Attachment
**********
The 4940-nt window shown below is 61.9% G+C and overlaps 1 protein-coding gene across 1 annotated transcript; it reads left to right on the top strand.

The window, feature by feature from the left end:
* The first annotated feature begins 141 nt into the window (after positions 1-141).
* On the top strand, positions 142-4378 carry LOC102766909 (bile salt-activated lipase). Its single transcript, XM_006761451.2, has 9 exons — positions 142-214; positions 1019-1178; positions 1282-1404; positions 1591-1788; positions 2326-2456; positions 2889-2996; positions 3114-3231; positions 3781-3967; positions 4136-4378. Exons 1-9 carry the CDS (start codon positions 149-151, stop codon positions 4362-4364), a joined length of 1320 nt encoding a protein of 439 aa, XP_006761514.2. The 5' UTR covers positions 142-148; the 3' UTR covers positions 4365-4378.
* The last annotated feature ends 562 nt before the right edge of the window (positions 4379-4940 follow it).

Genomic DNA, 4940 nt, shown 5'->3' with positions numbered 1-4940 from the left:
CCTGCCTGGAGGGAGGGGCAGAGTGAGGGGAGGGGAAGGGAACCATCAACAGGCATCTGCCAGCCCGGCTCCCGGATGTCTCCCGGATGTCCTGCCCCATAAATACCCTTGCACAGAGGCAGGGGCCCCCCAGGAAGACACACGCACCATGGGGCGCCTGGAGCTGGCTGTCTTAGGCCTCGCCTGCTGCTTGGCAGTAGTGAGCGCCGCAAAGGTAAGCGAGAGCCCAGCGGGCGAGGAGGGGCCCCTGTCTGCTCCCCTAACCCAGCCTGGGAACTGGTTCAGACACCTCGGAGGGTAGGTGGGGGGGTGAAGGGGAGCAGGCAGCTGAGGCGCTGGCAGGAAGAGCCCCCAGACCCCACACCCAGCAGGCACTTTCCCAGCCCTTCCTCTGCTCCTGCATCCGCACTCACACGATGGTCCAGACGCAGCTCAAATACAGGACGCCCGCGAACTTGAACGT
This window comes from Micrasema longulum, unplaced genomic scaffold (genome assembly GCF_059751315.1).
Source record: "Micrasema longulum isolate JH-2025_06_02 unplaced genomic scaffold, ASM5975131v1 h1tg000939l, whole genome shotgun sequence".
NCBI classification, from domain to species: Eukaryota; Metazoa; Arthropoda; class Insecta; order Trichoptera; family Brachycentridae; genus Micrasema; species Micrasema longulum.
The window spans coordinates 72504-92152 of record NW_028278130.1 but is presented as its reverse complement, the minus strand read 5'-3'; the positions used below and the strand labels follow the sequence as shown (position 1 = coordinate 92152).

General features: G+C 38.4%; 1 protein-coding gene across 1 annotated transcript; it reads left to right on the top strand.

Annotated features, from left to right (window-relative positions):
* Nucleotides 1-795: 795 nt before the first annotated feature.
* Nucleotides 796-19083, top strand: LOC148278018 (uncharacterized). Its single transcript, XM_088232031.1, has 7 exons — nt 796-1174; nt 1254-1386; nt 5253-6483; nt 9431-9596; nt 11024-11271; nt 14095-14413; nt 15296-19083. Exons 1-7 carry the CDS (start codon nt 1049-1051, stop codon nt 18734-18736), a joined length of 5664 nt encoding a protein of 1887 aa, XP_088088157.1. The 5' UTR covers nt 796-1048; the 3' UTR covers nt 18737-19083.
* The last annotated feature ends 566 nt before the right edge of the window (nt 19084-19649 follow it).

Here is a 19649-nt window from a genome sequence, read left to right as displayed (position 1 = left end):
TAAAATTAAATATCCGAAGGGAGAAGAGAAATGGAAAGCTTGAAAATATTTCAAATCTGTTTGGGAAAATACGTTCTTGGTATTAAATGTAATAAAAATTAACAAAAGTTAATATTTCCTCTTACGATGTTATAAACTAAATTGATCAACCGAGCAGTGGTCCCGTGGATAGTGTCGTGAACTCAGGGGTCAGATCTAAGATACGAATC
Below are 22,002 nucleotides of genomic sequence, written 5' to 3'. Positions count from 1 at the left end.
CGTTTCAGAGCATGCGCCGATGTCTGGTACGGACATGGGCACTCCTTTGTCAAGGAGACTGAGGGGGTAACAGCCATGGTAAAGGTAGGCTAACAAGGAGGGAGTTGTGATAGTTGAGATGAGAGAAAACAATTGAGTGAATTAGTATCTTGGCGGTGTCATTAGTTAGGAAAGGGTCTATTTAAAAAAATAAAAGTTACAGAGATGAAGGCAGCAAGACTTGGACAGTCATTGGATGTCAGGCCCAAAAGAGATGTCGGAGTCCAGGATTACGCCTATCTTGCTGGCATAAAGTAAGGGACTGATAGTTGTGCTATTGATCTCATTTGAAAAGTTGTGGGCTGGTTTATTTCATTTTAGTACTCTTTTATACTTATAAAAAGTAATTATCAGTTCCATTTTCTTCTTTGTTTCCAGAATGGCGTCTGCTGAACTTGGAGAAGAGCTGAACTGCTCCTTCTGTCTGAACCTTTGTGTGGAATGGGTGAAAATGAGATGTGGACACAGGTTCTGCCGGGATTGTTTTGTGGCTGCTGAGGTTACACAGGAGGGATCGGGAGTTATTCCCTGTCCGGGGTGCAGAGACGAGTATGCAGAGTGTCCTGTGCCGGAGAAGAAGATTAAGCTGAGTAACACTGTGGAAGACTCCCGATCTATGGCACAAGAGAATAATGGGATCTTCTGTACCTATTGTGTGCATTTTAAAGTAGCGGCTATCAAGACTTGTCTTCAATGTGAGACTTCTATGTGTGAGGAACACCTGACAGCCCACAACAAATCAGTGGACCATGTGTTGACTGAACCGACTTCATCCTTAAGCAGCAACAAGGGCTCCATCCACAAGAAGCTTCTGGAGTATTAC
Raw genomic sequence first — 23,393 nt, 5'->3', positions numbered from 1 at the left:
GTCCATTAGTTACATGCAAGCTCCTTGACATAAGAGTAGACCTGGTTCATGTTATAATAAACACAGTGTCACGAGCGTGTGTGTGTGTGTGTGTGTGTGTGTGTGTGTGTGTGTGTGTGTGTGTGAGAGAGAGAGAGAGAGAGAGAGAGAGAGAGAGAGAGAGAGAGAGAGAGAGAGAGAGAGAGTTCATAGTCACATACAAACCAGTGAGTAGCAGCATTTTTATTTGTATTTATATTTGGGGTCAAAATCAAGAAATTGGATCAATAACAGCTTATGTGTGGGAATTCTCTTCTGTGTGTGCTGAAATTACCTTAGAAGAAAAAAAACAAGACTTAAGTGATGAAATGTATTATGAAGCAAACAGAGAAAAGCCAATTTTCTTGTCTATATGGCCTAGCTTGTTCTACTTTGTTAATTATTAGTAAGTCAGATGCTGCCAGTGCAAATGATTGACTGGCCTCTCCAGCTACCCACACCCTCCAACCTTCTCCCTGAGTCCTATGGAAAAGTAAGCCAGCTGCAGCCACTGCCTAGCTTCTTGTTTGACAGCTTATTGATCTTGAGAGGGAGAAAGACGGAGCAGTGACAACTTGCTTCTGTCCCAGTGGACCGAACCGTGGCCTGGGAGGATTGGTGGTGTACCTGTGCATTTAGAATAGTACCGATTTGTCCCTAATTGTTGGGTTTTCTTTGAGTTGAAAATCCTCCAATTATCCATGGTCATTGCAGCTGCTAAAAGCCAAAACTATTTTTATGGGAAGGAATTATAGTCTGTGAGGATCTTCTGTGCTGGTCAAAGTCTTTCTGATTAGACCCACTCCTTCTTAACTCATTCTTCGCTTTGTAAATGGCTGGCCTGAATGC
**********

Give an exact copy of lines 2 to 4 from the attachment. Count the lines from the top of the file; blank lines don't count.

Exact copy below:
The window, feature by feature from the left end:
* The first annotated feature begins 141 nt into the window (after positions 1-141).
* On the top strand, positions 142-4378 carry LOC102766909 (bile salt-activated lipase). Its single transcript, XM_006761451.2, has 9 exons — positions 142-214; positions 1019-1178; positions 1282-1404; positions 1591-1788; positions 2326-2456; positions 2889-2996; positions 3114-3231; positions 3781-3967; positions 4136-4378. Exons 1-9 carry the CDS (start codon positions 149-151, stop codon positions 4362-4364), a joined length of 1320 nt encoding a protein of 439 aa, XP_006761514.2. The 5' UTR covers positions 142-148; the 3' UTR covers positions 4365-4378.